A mixture of reliability problems and mismanagement compelled Ferrari to a poor Spanish Grand Prix result. After the mishap of Qualifying, Kimi Raikkonen expected a better race. However his hopes were dashed when Ferrari’s reliability gremlins reappeared and forced the Finn to retire.
Although Felipe Massa finished in 6th place, the Brazilian was denied a potential 4th due to a refuelling mix up at both of his pit stops. This forced the Brazilian to fuel save during the last period of the race, eventually crawling to a halt after crossing the finishing line.
Ferrari now hope to iron out all of their reliability problems and team mistakes to unlock their potential for the rest of the season.
Felipe Massa – 6th: “It’s a real shame to have lost two places in the final stages, even if we’ve finally made it to the scoreboard. We knew we couldn’t match the pace of the Brawns but we had managed to get ahead of the Red Bulls and, but for the fuel problem, I could have certainly stayed ahead of Vettel and Alonso. The final part of the race was a pain.
“I was already struggling on the harder tyres and then I had to try and save fuel as much as possible, while at the same time staying ahead of Vettel. Then the team told that if I wanted to make it to the finish, I would have to let Vettel by and slow down a lot: if I had made another pit stop I would have finished out of the points. Today, the car’s pace on the softer tyre was reasonably good, even if we’re still lacking a few tenths, but at least we are back to fighting for the top places.”
Kimi Raikkonen – DNF: “I am very unhappy because I could have finished in the points. Unfortunately, I had a hydraulic problem linked to the control of the accelerator which meant I had to retire. At the start I managed to make up a few places but then, I found myself behind Heidfeld’s BMW. T
“he car is better, but we must fix these reliability problems. Obviously, when you have to make up ground you can end up making avoidable errors, as has happened to us in this first part of the season, but that doesn’t mean to say the team has lost its way. We are the same people who over the past two years have won three world titles out of the four available.”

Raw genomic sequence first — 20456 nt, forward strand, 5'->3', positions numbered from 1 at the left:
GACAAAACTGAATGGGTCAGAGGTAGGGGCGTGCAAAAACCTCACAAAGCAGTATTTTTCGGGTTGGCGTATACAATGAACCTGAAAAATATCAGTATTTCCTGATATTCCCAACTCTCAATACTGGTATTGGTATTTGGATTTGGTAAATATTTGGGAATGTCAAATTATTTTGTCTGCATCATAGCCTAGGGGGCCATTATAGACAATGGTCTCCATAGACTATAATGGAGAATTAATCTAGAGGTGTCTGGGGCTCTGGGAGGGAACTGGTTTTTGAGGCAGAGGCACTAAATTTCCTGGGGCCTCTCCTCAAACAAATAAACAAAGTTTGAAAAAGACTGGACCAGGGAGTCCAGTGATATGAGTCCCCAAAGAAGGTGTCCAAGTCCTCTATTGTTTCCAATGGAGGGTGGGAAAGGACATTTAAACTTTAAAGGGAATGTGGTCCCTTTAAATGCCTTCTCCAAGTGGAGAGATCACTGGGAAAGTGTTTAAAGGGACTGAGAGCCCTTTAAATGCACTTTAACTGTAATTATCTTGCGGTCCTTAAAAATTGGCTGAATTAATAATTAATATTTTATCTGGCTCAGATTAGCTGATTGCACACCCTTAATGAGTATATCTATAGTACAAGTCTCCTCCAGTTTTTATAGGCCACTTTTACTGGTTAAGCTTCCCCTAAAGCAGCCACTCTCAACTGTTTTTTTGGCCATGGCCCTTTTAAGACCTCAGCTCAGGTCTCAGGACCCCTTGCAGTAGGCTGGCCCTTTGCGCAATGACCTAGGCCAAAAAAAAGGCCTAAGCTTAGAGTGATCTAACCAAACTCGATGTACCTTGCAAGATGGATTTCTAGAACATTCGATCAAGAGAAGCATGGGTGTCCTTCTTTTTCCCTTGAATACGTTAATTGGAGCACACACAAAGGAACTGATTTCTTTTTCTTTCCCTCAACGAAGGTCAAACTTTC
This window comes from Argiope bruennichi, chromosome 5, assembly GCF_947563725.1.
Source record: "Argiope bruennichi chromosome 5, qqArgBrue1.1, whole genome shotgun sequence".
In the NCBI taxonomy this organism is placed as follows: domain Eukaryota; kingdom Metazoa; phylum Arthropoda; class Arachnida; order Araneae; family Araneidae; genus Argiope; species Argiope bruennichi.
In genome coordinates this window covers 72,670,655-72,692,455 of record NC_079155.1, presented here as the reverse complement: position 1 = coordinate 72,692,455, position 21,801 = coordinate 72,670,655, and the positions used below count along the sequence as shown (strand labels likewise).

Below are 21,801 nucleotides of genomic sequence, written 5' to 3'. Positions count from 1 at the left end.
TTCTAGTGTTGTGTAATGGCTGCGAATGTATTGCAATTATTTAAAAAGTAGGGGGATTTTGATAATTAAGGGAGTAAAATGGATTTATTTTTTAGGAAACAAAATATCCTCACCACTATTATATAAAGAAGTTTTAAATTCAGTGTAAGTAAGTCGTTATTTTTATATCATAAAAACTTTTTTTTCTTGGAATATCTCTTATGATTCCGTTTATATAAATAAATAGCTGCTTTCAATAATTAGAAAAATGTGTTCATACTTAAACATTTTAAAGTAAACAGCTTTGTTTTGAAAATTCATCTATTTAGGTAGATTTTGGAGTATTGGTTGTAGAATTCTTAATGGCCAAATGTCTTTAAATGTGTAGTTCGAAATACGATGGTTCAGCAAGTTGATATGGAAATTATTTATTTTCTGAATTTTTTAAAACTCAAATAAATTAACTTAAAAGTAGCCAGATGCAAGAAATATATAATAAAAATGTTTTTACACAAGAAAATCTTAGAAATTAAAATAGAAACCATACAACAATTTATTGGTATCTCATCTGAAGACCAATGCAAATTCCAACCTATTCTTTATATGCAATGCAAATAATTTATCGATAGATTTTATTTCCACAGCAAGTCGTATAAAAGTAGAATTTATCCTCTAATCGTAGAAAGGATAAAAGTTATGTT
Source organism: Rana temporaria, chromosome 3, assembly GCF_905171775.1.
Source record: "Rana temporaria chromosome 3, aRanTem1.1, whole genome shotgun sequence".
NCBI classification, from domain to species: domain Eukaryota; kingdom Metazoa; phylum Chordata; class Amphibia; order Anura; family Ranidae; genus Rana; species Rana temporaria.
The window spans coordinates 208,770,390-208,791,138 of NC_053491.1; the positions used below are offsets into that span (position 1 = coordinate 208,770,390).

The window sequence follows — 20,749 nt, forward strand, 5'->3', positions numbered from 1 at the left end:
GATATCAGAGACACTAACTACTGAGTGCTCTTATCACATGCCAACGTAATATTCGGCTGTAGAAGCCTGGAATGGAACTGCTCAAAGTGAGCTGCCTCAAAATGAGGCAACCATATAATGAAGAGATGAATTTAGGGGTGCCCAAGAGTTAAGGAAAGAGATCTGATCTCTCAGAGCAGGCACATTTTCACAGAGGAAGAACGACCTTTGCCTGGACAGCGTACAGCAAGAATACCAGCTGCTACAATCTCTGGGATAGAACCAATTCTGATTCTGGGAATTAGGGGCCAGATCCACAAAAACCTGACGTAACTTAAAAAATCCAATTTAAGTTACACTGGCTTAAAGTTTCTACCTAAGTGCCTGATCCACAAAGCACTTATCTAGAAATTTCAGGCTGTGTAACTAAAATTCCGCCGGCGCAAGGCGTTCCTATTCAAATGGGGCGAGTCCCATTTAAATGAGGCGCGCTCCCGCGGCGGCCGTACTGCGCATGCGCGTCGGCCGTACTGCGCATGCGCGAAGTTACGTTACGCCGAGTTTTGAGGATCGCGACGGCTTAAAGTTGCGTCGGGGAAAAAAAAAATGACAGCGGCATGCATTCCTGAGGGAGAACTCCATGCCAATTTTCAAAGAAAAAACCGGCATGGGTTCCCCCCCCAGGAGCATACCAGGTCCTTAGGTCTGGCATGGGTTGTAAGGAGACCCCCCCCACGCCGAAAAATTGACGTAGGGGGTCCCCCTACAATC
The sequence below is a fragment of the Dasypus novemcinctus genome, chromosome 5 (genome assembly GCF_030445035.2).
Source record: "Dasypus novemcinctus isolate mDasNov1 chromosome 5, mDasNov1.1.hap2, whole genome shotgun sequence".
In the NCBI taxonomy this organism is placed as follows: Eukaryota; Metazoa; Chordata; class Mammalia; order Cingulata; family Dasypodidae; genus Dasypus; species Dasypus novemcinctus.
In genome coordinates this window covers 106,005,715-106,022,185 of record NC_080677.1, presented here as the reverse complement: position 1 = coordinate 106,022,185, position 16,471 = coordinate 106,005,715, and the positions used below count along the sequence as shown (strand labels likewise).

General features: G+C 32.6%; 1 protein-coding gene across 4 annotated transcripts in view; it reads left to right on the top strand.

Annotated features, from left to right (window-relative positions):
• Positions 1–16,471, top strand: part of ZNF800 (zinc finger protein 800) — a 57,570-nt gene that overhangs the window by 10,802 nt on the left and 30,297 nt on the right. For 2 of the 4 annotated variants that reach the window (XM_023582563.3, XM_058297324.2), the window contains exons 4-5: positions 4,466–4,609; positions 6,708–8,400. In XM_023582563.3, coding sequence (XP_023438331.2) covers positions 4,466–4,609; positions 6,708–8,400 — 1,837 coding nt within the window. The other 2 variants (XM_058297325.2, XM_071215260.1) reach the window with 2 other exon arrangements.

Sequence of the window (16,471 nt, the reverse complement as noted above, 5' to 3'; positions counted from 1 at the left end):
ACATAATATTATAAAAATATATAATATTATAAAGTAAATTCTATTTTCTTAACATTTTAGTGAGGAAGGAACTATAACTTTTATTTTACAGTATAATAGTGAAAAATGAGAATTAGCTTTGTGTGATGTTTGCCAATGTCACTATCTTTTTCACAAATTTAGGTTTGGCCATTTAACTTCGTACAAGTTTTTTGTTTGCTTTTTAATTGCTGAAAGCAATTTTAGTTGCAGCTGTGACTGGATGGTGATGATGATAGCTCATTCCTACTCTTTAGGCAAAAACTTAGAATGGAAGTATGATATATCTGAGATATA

Stefano Domenicali: “We can take some satisfaction from this weekend, but at the same time, it has thrown up further concerns. On the one hand we saw that the effort expended in recent weeks has born fruit in terms of improving the performance level of the car. Both in yesterday’s qualifying and today, Felipe was competitive at the highest level, as was confirmed on the clock: it’s not by luck that we got the third fastest time in the race, which would have been far out of our reach in previous races this year. Once again, the downside comes from the reliability side.
“Again today, we had problems which forced Kimi to retire and cost Felipe two places in the final stages, having also robbed him of the chance of getting to the podium, which would have been well deserved. This is unacceptable for a team like Ferrari: we must all react to get back to our usual standard, as indeed we have partially managed on the performance side. There is much to do on all fronts and we will tackle it with our usual absolute determination.”
Chris Dyer: “The most important thing this weekend is that the car performance is much improved compared to the previous races. Today we were capable of fighting with the best and we had a great chance of finishing on the podium. On the downside, we can only be disappointed about our reliability and the running of our on-track operation.
“After what happened in qualifying yesterday, Kimi had to retire because of a problem with the hydraulics used to control the accelerator. On Felipe’s car, the front left wheel fairing broke and at both pit stops we had a refueling problem, the cause of which we have yet to find out. Obviously, we have a lot of work to do. We are all very unhappy for what happened and lament the fact that so much work from the team to improve car performance was not adequately rewarded in the final result.”